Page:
In 1910 the PRR received its first group of MP54-type cars. Six of the coaches and two of the combination cars were provided with DC electrical equipment, and the rest were for service in trains pulled by steam or electric locomotives.
Penn Station opened September 8, 1910, with service to Long Island points being provided by LIRR MP54 cars. PRR service began November 29, 1910 primarily using electric locomotives. The eight electrified PRR MP54 cars were used for shuttle service between Penn Station and Manhattan Transfer to connect with PRR trains going to or from Exchange Place in Jersey City. This shuttle service ended in 1922, and the cars were sent to the LIRR.
In addition to the cars built for the PRR and LIRR the West Jersey and Seashore Railroad (which later became part of the Pennsylvania-Reading Seashore Lines) received a small fleet of 18 650VDC powered MP54 cars for use on its electrified interurban line between Camden, Millville and Atlantic City in 1912. These cars, officially classified as MP54D, came equipped with both third rail and trolley poles to collect the on segments of the line that made use of overhead lines. These cars were used until electrified service on the PRSL was ended in 1949.
AC Cars for PRR Suburban Service
In late 1912, PRR engineers recommended large-scale electrification of PRR lines with alternating current (AC) at 11,000 volts and 25 cycles, starting with the suburban service along the Main Line between Philadelphia and Paoli. This project was authorized soon thereafter. In 1914 the PRR started adding AC electrical equipment to 93 MP54-type cars at the Altoona shops for use in this service. Each car received a pantograph, a transformer, a power truck, a motorman's cab and controls at each end, and MU circuits. These cars were then designated MP54E to distinguish them from non-electrified cars.
The Paoli line opened with electrical service in 1915 with great success, and other Philadelphia suburban lines were electrified in succeeding years. By 1933 the entire PRR line from Philadelphia to Penn Station had been provided with AC electrification and the lines from Philadelphia to Washington, D.C. and Harrisburg were subsequently electrified as well. MP54 cars then provided local service throughout this area. Large numbers of MP54 MU cars were obtained both by electrifying existing non-electrified MP54 cars and by purchasing and building entirely new cars. As improved electrical equipment was developed in later years, a numeral was added to signify the type of this equipment. Between 1926 and 1930 a further 144 cars were delivered from Altoona and Standard Steel in the class MP54E2. Between 1932 and 1937 a total of 46 married pairs were constructed by Altoona that consisted of an non-powered trailer (designated T) that that was towed by a motor car (designated E3), with 736 total horsepower compared with the normal 400: 34(MP54E3+MP54T) + 4(MP54E3+MBM62T) +8(MPB54BE3+MP54T). These special trailer motors could be identified by a small golden keystone above the number on the side of the car. They also had larger louvers on the side due to the greater demand for cooling air.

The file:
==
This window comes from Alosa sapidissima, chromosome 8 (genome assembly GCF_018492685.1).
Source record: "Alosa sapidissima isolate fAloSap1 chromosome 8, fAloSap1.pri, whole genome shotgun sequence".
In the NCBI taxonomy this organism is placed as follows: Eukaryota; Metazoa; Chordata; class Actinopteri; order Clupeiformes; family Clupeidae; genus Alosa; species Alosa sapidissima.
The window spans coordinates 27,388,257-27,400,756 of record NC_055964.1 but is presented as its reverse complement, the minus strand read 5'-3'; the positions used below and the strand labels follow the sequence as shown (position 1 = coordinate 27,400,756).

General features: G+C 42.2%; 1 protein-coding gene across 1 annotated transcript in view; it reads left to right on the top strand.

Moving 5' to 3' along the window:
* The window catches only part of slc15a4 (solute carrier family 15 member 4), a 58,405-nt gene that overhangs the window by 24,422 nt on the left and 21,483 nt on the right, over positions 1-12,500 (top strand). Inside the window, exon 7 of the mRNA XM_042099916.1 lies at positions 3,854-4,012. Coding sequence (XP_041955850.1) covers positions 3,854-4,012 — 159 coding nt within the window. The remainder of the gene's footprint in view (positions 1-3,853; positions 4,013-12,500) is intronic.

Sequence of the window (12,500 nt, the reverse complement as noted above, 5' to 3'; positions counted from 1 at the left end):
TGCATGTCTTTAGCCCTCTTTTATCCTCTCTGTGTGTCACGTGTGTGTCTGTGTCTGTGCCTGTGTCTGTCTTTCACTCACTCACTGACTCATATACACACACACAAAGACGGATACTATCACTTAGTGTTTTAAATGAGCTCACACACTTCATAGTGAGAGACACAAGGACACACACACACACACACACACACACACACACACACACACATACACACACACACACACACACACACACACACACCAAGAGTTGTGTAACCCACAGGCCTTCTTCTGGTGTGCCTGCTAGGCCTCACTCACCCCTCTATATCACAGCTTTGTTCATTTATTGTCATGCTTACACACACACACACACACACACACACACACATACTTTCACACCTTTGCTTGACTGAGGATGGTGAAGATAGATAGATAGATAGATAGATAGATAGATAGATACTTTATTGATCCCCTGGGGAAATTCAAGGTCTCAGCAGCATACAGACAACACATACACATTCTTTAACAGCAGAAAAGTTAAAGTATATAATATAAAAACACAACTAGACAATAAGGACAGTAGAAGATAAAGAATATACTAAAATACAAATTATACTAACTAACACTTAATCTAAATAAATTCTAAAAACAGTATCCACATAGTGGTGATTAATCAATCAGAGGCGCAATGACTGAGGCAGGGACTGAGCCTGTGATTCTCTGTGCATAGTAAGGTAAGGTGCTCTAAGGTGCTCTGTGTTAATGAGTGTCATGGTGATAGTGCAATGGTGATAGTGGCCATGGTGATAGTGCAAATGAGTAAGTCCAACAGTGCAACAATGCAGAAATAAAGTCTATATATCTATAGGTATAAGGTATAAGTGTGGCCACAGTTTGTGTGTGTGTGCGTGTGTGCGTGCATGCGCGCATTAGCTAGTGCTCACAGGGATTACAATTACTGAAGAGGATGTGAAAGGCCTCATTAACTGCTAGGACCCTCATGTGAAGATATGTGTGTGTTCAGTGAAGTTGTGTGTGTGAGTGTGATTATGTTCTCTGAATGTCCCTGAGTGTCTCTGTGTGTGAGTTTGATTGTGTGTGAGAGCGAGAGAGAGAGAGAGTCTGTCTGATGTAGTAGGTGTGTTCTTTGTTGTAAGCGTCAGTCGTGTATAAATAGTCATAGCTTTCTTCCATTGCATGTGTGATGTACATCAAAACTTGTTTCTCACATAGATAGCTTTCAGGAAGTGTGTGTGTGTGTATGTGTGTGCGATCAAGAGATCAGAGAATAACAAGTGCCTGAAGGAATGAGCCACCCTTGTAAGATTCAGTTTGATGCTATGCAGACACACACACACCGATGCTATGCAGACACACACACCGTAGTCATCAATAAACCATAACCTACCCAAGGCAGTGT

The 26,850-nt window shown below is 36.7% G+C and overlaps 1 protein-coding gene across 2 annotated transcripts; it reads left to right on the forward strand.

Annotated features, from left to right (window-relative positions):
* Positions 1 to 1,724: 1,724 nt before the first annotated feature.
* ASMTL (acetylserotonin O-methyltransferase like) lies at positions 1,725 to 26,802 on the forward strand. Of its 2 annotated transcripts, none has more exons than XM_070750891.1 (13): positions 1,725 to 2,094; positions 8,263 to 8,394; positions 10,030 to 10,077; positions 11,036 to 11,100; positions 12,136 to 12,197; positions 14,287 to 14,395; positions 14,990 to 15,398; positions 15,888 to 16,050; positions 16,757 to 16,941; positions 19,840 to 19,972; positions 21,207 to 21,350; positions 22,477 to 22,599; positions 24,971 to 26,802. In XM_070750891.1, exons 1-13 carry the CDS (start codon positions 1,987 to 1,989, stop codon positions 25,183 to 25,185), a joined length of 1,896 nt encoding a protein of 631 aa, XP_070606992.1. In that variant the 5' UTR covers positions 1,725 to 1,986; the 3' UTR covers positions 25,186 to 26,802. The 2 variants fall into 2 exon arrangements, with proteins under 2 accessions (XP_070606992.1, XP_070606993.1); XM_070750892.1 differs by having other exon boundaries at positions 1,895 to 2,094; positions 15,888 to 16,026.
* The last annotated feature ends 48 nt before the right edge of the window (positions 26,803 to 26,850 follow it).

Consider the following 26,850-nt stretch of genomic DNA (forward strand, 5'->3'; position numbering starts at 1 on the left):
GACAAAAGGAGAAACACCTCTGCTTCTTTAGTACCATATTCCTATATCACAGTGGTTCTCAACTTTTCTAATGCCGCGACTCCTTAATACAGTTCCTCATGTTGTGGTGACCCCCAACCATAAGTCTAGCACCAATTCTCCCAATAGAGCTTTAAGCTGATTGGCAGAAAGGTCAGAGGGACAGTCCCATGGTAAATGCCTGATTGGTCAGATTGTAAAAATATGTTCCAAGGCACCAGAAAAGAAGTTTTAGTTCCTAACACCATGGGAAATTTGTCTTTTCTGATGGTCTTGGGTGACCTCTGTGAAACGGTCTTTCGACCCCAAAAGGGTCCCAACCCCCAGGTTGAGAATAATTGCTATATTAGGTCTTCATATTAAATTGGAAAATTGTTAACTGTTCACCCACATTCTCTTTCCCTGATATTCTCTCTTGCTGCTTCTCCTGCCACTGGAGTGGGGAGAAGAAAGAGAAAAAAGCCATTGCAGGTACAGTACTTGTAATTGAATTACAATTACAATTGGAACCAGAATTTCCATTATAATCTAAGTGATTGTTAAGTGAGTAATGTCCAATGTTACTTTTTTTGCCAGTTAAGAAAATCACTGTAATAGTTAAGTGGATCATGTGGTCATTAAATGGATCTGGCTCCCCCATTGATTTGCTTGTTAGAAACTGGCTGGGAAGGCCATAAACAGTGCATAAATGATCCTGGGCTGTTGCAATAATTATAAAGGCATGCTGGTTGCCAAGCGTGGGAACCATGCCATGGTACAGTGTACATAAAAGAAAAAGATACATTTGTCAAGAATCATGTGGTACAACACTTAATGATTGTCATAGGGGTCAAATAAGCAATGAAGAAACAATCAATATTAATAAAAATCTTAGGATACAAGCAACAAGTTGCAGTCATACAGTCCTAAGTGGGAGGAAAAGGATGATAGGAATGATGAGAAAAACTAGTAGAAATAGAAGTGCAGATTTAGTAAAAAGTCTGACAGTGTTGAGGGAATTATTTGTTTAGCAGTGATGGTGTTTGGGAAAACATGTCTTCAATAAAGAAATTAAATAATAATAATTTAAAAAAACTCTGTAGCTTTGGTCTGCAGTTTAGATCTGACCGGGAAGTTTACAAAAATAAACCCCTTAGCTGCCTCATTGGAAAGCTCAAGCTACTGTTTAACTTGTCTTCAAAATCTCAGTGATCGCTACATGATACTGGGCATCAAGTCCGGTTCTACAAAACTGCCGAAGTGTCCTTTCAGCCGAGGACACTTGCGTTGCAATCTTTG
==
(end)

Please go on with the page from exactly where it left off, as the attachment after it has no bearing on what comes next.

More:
In time the need to change the car designations to distinguish between the non-electrified and electrified cars other than by adding an E became apparent, and it was decided to make the initial M be a "small" capital letter for the non-electrified cars. Small capital letters are awkward to use, so many books[ have used the LIRR scheme of omitting the initial M for the non-electrified cars (P54) while less commonly a lower-case m is used instead of the small capital (mP54).
In 1950, faced with the need for expensive new equipment for unprofitable suburban service, the PRR decided to extend the life of the MP54 cars instead of buying new equipment. The MP54s were rebuilt at the Wilmington electric shops with an initial batch of fifty 450-horsepower cars in the class MP54E5 and a follow-up batch of 50 508 hp cars in the class MP54E6 were rebuilt at the Altoona shops. (For unknown reasons, the designation MP54E4 was skipped.) In addition to the new, more powerful propulsion gear, other new equipment was installed including roller bearing equipped equalized trucks, new windows, and recessed transit-type lighting In 1951 there were a total of 481 AC MP54 cars of all types in service, consisting of 405 MP54, 42 MP54T, 10 MPB54B, 9 MPB54, 7 MB62, 4 MBM62, and 4 MBM62T cars.